5 things to know today: Severe storms, Budget reserves, Travel expenses, DAPL documents, Looking back – InForum

1. Possible tornado devastates city as wind damages communities in eastern South Dakota

The National Weather Service sent crews to investigate the damage caused by the high winds here and to determine if a tornado was responsible for the damage to the school, the destruction of several houses, the downing of power lines and extensive damage to trees.

The devastating winds in Castlewood, a farming town south of Watertown, were part of a wave of storms that swept across eastern South Dakota and continued into Minnesota on Thursday evening May 12.

The National Oceanic and Atmospheric Administration said the damage was caused by a derecho — a widespread, long-lasting windstorm — that swept across the northern Great Plains and upper Midwest, and showed satellite images of the storm raking the area.

The winds that caused severe damage in Castlewood – Governor Kristi Noem’s hometown – were ‘more than likely a tornado’, but three survey teams are on the ground assessing the damage here and in other towns of northeastern South Dakota, including Watertown, Kari Sleegel said. , meteorologist from the Aberdeen Meteorological Service.

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2. North Dakota’s Huge Fiscal Reserves Rank 2nd in the Nation

North Dakota Republican Rep. Jeff Delzer chairs a House Appropriations Committee meeting at the state Capitol on March 14, 2019.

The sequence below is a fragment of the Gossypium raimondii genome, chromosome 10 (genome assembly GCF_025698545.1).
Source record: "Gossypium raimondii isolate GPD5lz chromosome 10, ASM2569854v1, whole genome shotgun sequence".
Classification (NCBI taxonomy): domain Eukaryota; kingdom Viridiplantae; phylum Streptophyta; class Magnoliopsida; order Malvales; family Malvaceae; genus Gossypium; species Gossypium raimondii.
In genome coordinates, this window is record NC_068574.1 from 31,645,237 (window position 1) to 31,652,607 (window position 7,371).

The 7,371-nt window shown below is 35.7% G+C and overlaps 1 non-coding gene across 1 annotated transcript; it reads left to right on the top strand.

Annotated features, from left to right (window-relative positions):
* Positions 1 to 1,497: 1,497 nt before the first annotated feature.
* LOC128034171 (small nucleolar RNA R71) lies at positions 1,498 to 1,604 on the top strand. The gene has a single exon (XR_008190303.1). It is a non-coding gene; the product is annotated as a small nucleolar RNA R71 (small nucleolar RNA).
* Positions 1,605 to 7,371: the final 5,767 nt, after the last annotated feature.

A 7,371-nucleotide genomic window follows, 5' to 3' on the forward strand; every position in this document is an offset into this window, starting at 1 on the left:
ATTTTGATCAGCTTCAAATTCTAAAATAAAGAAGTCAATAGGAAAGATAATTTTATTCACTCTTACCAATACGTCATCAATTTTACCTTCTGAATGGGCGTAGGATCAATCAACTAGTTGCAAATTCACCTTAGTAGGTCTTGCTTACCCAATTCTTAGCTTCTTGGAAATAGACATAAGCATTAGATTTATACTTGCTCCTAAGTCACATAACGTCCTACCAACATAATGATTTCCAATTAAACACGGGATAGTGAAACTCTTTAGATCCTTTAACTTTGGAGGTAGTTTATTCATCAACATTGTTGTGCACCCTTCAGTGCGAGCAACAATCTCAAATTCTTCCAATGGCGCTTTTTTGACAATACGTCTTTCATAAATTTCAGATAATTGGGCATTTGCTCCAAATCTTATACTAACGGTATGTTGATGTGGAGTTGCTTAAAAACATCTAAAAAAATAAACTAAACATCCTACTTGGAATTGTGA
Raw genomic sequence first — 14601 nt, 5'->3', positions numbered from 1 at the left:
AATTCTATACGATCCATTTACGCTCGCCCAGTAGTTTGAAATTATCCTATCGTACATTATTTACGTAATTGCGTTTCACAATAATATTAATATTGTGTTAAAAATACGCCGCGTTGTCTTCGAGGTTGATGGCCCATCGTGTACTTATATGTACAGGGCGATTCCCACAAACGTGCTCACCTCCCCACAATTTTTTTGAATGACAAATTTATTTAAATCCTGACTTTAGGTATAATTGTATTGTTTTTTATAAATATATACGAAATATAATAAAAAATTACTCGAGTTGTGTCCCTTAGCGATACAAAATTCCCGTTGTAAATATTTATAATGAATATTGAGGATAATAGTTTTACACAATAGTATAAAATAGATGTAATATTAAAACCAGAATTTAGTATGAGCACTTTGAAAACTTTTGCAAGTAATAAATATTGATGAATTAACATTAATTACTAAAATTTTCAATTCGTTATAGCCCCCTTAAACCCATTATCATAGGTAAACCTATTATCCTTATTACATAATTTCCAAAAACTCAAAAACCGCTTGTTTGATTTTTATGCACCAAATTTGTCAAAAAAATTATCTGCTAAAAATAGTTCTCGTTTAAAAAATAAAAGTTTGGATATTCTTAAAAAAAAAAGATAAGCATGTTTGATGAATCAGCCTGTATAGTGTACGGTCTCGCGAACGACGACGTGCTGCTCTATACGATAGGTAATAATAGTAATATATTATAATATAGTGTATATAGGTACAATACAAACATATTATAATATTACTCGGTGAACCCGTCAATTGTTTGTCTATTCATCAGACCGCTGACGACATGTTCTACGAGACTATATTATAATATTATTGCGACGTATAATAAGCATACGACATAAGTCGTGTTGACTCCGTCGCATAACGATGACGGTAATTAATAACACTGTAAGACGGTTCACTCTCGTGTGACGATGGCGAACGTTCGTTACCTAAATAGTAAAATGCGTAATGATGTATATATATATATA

Forum news service file photo

North Dakota’s coffers are swollen, largely due to a rebound in oil prices and conservative budget management by state officials.

North Dakota’s financial reserves are so large, in fact, that it ranks second in the nation, according to a

analysis by the Pew Trust.

Pew’s comparison of relative financial reserves between states used two measures of the size of each state’s rainy-day fund, officially known as the fiscal stabilization fund.

North Dakota’s rainy day fund would be enough to run the state government for 115.7 days, according to the Pew analysis, using each state’s 2021 fiscal year-end numbers. Wyoming ranked first, with enough rainy day money to last 300.8 days.

The median for the 50 states was 34.4 days. Minnesota’s rainy day supply would last 42.7 days, South Dakota’s 41.7.

If total reserve balances are included, states could pay their bills a little longer: 289.3 days in North Dakota, behind Wyoming’s 300.8 days, both well past the median of 50 States, 85.1 days. Minnesota reserves would last 59.7 days, those in South Dakota 58.3.

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3. Senator Holmberg has spent more on travel than any North Dakota lawmaker in the past decade

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North Dakota Sen. Ray Holmberg, R-Grand Forks, speaks in the Senate in November 2021.

Jeremy Turley / Forum Press Service

A North Dakota lawmaker under scrutiny for exchanging text messages with an imprisoned child pornography suspect has spent more taxpayer money on travel in the past decade than any other state lawmaker, state records show. State.